Books about Traditional Crafts

I’ve always had an interest in things that are out of style or no longer used, generally because they got replaced with something powered by electricity decades ago. I think I was born in the wrong time. I’m much more comfortable in medieval garb than in jeans. I prefer books and writing by hand to TV or anything on a computer. Call me an old soul. Or, really, call me a Luddite; it’s not really inaccurate. Yes, I love Star Trek and would live in that universe happily, but I understand an earlier time far better. I’m not sure if I simply feel the need to unplug more because of stress or if it’s because I’ve had a lifelong interest in history or what, but lately I’ve had a serious jonesing to learn more about traditional crafts.

Traditional crafts are not what we think of as arts and crafts, the things you make generally as a hobby. Traditional crafts are professions or trades that skilled workers learned through extensive training. Typically, a tradesman would have learned his skill first as an apprentice, and then as a journeyman, before attaining a master rank. A master craftsman was the most skilled at his craft or trade. In the Middle Ages, these master craftsmen often got together and formed guilds, which established standards of practice and protected their interests.

For myself, I can’t just drop my day job go learn how to be a master paper maker, tanner (also, pew!), woodworker, or broom maker, but sometimes I kinda want to. It seems like it would be rewarding. And quiet. I think my fascination with traditional crafts can really be boiled down to my noise overload and general overstimulation. Also, I want to learn how to carve wooden spoons and dishes. I’m not going to lie—this video also might have been a catalyst. *I* don’t want to mow anything with a scythe, but I’ll be happy to watch strong, broad-shouldered men do it all day long.

While I’m at it, have a picture of my own broom. Her name is Bessie the Besom. She hangs in my entryway and lets me know when I have unwelcome company. Her broom is made of wheat and her handle is mesquite.

Some of the traditional crafts I want to learn, have learned a little bit, or have tried in the past include paper making, calligraphy, embroidery, and making chainmail. Yes, I have helped make a full length chainmail hauberk. It was an arduous process. If I could be a bookbinder when I grow up, that is what I would want to do. What a cool job. I should look into that.

Below are just a few books on traditional crafts. If you have further suggestions, they are welcome!

Craeft (CRæft) by Alexander Langlands

Langlands is a medievalist and archaeologist. He is on a mission not only to discuss the forgotten histories of many traditional crafts, but to take back some of the darker connotations of the word itself—crafty, witchcraft, and so forth. This is a book I bought for my own collection because it’s so fascinating.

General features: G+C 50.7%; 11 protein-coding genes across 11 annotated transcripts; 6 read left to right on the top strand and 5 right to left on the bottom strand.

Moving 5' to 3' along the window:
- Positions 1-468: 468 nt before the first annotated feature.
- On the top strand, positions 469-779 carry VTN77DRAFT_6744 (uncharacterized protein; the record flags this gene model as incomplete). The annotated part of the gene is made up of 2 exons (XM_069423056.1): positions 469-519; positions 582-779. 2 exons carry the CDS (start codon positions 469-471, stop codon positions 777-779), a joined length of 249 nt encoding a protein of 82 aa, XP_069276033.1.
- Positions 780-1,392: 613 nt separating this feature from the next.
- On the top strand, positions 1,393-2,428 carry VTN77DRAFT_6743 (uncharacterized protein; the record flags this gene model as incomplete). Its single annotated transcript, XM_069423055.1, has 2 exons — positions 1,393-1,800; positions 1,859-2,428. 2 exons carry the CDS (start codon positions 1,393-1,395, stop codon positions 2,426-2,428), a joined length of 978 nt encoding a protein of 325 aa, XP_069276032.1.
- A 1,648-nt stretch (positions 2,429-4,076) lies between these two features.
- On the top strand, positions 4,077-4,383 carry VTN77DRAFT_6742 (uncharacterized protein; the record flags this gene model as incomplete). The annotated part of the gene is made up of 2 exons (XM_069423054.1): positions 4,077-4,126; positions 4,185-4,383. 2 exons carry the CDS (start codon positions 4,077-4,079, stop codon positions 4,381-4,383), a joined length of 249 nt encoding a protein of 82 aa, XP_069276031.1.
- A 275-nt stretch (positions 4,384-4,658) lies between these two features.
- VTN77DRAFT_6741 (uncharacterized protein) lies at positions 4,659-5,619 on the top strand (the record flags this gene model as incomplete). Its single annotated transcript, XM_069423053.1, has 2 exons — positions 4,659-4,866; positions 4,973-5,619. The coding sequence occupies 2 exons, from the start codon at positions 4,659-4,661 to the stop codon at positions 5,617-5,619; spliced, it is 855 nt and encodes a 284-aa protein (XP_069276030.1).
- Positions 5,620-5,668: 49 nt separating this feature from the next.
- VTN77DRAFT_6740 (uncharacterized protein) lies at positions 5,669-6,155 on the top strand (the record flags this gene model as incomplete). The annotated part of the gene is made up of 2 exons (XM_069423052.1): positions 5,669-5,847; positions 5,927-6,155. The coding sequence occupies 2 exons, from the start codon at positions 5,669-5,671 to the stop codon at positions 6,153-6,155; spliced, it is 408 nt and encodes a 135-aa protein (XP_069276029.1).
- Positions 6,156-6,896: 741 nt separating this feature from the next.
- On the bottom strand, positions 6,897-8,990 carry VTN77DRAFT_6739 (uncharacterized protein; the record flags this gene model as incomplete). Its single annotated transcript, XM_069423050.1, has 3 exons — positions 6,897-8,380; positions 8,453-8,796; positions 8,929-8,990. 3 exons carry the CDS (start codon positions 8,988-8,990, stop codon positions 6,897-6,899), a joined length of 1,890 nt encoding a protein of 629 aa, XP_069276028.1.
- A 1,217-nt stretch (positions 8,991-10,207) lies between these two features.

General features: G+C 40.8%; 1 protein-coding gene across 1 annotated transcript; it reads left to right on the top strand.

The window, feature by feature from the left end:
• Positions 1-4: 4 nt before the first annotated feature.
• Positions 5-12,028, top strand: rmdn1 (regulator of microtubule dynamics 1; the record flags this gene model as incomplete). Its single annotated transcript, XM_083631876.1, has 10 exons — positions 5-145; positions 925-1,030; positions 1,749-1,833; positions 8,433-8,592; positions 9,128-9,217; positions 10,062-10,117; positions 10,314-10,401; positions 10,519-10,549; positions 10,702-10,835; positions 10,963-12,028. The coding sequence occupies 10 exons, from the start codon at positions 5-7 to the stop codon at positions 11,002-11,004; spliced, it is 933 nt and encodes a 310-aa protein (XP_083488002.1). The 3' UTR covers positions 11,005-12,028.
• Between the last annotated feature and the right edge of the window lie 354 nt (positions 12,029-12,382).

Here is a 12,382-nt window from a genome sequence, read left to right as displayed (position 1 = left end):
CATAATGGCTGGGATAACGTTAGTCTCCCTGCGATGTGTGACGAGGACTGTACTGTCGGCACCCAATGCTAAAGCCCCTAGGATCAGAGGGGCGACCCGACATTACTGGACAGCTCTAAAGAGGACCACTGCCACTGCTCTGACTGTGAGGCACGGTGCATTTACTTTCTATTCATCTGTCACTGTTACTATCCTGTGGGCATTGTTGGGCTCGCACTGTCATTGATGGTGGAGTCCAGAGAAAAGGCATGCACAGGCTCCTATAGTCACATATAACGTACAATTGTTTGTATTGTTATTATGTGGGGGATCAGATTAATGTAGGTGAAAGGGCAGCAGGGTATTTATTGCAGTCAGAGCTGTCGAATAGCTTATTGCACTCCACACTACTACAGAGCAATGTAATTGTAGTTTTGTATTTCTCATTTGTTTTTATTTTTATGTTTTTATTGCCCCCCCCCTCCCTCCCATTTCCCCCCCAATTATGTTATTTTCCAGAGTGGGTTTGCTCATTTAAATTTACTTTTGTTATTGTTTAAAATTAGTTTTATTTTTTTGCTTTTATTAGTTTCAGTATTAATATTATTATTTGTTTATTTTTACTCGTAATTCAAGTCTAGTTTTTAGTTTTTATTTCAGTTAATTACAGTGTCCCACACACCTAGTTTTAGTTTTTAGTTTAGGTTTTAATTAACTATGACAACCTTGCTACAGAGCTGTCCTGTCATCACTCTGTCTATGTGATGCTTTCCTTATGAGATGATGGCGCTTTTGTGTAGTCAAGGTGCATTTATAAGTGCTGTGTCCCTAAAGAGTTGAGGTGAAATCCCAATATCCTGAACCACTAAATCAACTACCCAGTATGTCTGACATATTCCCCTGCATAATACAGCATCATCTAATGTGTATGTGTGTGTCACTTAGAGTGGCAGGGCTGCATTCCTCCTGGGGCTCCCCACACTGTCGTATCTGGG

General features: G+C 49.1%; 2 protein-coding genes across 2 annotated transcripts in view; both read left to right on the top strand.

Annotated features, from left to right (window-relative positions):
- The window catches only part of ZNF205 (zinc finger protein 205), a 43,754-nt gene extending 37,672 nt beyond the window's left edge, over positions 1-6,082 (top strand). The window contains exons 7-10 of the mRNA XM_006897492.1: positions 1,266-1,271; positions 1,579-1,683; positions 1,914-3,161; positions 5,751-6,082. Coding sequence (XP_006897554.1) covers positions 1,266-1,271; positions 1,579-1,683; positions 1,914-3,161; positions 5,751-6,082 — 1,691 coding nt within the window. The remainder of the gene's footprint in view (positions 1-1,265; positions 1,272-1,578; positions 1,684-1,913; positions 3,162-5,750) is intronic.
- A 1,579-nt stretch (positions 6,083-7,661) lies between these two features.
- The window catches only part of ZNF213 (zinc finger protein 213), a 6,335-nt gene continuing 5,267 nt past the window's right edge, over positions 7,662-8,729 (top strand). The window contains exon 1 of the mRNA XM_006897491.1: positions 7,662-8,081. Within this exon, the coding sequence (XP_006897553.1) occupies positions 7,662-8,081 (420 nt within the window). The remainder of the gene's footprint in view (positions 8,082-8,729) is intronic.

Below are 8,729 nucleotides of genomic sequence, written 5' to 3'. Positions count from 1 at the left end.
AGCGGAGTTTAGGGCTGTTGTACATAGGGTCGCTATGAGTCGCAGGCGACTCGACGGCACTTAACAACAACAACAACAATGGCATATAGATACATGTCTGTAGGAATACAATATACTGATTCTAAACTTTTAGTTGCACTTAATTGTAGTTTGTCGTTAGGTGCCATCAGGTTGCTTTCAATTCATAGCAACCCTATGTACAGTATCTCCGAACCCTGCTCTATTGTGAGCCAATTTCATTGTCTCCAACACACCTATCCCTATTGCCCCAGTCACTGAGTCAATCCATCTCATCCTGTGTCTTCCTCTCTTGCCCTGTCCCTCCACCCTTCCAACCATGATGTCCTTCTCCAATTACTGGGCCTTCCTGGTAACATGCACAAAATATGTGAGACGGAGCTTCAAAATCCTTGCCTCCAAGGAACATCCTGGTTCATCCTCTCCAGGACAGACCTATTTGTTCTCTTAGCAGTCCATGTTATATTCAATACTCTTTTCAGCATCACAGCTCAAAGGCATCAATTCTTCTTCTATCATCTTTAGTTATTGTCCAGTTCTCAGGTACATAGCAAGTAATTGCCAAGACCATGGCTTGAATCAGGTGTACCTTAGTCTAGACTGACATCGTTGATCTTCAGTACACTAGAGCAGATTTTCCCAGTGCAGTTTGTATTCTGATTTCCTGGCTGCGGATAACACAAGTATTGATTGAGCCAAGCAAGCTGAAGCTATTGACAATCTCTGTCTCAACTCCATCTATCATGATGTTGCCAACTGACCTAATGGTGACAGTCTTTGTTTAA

A History of Writing by Steven Roger Fischer

Being a scribe is also a thing I wouldn’t mind doing. This book covers the history and writing systems that have evolved across the globe from the earliest nocks on sticks and rocks through modern technologies.

Shodo: The Quiet Art of Japanese Zen Calligraphy by Shozo Sato

I’ve always had a fascination with any kind of calligraphy, in part because my own handwriting looks like it belongs to a mass murderer. I have been drawn to Japanese calligraphy because I like the way the brushes look and feel, and it feels even more meditative than any other form of writing to me, which is the point. I like this book because it teaches about shodo through the use of Zen poetry, and it has detailed instructions on the brush strokes.

Hopi Basket Weaving: Artistry in Natural Fibers by Helga Teiwes

Making baskets was a sought-after skill and this book shows some ways to make gorgeous Hopi baskets.

The Whole Craft of Spinning: From the Raw Material to the Finished Yarn by Carol Kroll

So, there was an old lady at a Society for Creative Anachronism (SCA) gathering I went to one time, and she had a group of little ones enthralled at her feet. I wandered over and she was teaching them how to use a drop spindle to spin strong, fine wool thread, and they were utterly enchanted. And so was I. Thus was born my interest in spinning. It seems an appropriately witchy thing to learn how to do, anyway. This book keeps popping up in conversation with many women who know a lot about spinning, far more so than newer ones.

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Kristen McQuinn: Kristen McQuinn is a medievalist who dreams of reading more, writing more, and traveling more while being the best single mama by choice she possibly can be. By day, she can be found working with English teachers at the University of Phoenix, where she also teaches the occasional class on mythology, Shakespeare, or Brit lit. Sometimes she updates even her own blog. Follow her on Twitter:@KristenMcQuinn or www.hergraceslibrary.com.  Twitter: @KristenMcQuinn